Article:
While many materials can show the piezoelectric effect, the best ones must also possess at least a few of the most desirable qualities. Such characteristics include consistent stability, high output, malleability and resistance to extreme temperatures and humidity. That said, no known material exhibits all of those qualities simultaneously.

Originally, crystals made from quartz took hold as the primary material for piezoelectric crystal transducers. Quartz offers superior stability and slow measuring at varying parameters due to low leakage rates, which means it can provide excellent accuracy — hence why watches most often use them. While they’re still in widespread use, quartz also yields a rather low output, meaning it can’t keep up adequately with demands of more sophisticated technology.

In the early 1950s, quartz crystals began to give way to piezoelectric ceramic as the primary transducer material. The advantages offered by a ceramic transducer when compared to other materials include ceramic’s ability to be manufactured in a wide variety of shapes and sizes, its capability of operating efficiently at low voltage, and its ability to function at temperatures up to 300 degrees Celsius.

Types of Transducers

Due to the ability to produce a ceramic transducer in numerous sizes and shapes, ceramic transducers can be easily adapted to a wide variety of industrial applications. Consequently, they allow for complete customization to meet a customer’s specific needs. Today, the most commonly used ceramic transducer manufacturing materials are lead zirconate titanate compositions, a trend that traces its origins to the 1960s. As ceramic transducer technology has continued to evolve, the use of piezo-polymers and composites has likewise gained acceptance.

Another material that works incredibly well in transducers is Rochelle salt, which is a synthetic crystal. Of every medium that shows signs of the piezoelectric effect, Rochelle salt produces the highest output of any other material discovered thus far. However, it does have its drawbacks, which can hold back its success in certain environments. These synthetic crystals cannot come into contact with any moisture, nor can they be used at a temperature above 115 degrees Fahrenheit.

If you are willing to trade off sensitivity for peak output, synthetic crystals can produce a distinct edge in performance over natural crystals.

How to Measure Piezo Transducer Efficiency

piezoelectricity transducer part 
One way to measure the efficiency of a transducer is to compare the amount of input energy versus output energy. Anytime energy conversion occurs, some amount of energy will be lost during the process. In general, the greater the amount of output energy produced in relation to input energy, the greater the level of efficiency that is present.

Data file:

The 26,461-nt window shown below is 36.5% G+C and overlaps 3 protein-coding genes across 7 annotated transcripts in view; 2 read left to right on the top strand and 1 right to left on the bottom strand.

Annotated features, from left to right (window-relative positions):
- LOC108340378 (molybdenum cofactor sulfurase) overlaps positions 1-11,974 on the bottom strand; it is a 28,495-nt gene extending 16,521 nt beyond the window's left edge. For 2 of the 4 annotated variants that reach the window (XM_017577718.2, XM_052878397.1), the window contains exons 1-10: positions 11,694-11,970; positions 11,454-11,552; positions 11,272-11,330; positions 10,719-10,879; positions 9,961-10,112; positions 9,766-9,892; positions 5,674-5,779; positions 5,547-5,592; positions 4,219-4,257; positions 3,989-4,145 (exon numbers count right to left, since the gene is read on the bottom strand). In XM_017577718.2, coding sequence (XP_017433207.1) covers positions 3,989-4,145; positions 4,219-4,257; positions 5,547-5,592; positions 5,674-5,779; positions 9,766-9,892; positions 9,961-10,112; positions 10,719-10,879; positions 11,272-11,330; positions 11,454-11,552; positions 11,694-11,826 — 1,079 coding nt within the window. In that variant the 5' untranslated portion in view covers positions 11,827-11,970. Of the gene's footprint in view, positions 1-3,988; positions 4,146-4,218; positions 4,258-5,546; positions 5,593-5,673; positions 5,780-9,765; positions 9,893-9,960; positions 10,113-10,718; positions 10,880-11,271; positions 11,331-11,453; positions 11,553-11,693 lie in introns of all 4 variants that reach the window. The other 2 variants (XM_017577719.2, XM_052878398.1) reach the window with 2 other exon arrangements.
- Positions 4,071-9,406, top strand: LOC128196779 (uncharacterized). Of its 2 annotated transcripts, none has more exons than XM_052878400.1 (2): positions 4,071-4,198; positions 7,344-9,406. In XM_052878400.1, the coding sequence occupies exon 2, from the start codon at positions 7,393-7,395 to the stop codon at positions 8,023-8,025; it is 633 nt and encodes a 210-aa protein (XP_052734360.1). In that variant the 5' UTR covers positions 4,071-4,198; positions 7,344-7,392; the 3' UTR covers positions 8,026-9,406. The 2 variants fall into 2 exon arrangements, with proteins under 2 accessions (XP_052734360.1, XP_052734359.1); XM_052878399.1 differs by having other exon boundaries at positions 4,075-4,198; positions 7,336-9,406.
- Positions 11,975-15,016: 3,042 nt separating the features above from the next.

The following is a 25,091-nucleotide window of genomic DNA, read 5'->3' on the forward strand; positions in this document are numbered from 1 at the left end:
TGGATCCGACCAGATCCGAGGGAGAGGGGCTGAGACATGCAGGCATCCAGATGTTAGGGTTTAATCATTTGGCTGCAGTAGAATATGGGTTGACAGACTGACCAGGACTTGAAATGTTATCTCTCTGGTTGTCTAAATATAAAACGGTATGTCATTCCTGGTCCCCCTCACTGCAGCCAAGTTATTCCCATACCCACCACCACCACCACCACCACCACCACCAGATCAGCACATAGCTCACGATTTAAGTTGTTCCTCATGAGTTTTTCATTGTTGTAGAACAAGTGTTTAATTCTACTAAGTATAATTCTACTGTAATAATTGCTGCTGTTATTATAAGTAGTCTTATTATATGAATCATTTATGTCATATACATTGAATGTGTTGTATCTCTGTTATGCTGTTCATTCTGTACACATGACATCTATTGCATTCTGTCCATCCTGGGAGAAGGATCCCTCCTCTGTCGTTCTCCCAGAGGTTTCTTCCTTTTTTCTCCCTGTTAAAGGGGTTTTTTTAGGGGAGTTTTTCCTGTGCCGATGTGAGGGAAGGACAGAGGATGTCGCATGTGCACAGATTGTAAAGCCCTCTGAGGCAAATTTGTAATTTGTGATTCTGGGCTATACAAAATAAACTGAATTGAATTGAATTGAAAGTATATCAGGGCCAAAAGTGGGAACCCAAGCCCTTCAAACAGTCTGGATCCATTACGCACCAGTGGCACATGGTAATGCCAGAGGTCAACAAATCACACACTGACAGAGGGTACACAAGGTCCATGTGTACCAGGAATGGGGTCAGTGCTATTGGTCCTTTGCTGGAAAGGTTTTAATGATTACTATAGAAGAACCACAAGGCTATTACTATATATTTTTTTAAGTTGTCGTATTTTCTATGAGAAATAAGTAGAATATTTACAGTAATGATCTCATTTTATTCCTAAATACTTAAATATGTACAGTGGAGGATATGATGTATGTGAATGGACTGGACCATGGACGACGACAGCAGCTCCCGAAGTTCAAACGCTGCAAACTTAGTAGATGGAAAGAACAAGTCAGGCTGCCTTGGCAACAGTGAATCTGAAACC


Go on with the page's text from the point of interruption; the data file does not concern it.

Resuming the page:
The Piezoelectric Ultrasonic Transducer

A piezoelectric ultrasonic transducer generates ultrasonic activity, meaning it measures the pressure of sound waves above the frequencies that can be heard by the human ear. It functions by rapidly expanding and contracting when appropriate electrical frequency and voltage is applied. Typically used in cleaning systems, the expansion and contraction causes the ultrasonic cleaner transducer’s diaphragm, which serves as the pressure-sensing element of the unit, to vibrate introducing ultrasonic activity into the cleaning tank in the process. The piezoelectric ultrasound transducer also offers the advantages of high electroacoustic efficiency while minimizing heat generation.

Applications and Uses for Electric Transducers

Piezoelectric transducers can be used for numerous applications that use electric power for industrial, environmental and personal use. Air transducers, for instance, are frequently used in automobile, proximity and level sensors – think of the automatic sliding doors you encounter at grocery stores, airports and hotels. They are commonly used in residential products like motion and object detectors, pest deterrents and home security alarms. They are commonly used in residential products like motion and object detectors, pest deterrents and home security alarms.

Manufacturers implement them into common electronic devices too such as toys, games and remote control units. You’ll also find them in inkjet printers, electric toothbrushes and buzzers.

APC International, Ltd. — Putting Your Piezoelectric Equipment Needs First

At APC International, Ltd., we know from experience how to listen to our customers’ needs so that our role as a trusted supplier of piezoelectric ceramics and devices becomes that of a trusted partner. That’s why, whether you’re in the first stages of designing a prototype or you need a critical component mass produced, our expert staff and state-of-the-art production facility are ready to supply you with the piezo products and services you should expect from an industry leader.

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Contact APC International Today to Discuss Your Piezoelectric Ceramic or Piezo Device Requirements

Have questions about piezo transducers or other piezo materials? Contact us or call us at (570)726-6961 to learn more information.